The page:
Chinese hamster ovary cell-derived recombinant human acid alpha-glucosidase in infantile-onset Pompe disease.J Pediatr 2006; 149(1):89-97JPed
To conduct an open-label, multinational, multicenter study examining the safety and efficacy of recombinant human acid alpha-glucosidase (rhGAA) in treatment of infantile-onset Pompe disease.
We enrolled 8 infant patients who had Pompe disease with GAA activity <1% of normal, cardiomyopathy, and hypotonia. In the 52-week initial phase, rhGAA was infused intravenously at 10 mg/kg weekly; an extension phase continued survivors' treatment with 10 to 20 mg/kg of rhGAA weekly or 20 mg/kg every 2 weeks for as long as 153 weeks. Safety measurements included adverse events, laboratory tests, and anti-rhGAA antibody titers. Efficacy evaluations included survival, ventilator use, echocardiograms, growth, and motor and cognitive function.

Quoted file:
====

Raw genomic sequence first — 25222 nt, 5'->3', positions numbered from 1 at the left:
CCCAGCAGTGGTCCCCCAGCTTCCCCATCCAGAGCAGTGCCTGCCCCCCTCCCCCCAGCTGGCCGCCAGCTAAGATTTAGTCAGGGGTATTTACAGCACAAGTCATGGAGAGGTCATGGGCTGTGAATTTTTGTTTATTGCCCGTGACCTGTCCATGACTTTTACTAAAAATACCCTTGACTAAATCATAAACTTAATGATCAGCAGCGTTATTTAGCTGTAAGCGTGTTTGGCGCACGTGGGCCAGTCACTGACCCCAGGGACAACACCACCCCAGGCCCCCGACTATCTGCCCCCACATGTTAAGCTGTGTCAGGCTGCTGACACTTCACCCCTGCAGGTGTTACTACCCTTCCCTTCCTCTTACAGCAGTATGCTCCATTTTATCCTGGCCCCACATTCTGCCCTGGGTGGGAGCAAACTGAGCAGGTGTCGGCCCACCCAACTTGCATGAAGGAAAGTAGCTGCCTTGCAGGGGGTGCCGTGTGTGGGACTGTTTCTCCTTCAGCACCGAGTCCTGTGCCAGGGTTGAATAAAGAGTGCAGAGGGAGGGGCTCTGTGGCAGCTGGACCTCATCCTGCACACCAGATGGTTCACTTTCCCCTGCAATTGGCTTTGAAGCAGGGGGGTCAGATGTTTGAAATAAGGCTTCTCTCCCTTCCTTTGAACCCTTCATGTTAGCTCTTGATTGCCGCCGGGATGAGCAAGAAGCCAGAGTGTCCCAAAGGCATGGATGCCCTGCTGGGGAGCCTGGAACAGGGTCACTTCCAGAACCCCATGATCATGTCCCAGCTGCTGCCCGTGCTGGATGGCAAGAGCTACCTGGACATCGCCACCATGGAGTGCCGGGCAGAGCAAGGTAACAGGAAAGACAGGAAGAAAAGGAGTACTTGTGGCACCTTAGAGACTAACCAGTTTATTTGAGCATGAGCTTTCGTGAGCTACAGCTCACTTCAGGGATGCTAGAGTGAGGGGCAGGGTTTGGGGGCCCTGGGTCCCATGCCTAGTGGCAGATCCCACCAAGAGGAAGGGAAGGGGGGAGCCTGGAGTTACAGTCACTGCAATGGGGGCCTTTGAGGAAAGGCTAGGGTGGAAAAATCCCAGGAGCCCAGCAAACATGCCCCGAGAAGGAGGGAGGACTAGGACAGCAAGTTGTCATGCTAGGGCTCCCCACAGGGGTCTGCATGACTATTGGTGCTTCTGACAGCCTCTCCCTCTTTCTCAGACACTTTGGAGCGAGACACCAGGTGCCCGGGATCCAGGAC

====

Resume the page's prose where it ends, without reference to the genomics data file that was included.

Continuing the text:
After 52 weeks of treatment, 6 of 8 patients were alive, and 5 patients were free of invasive ventilator support. Clinical improvements included ameliorated cardiomyopathy and improved growth and cognition. Five patients acquired new motor milestones; 3 patients walked independently. Four patients died after the initial study phase; the median age at death or treatment withdrawal for all patients was 21.7 months, significantly later than expected for patients who were not treated. Treatment was safe and well tolerated; no death was drug-related.
rhGAA improved ventilator-free survival, cardiomyopathy, growth, and motor function in patients with infantile-onset Pompe disease compared with outcomes expected for patients without treatment.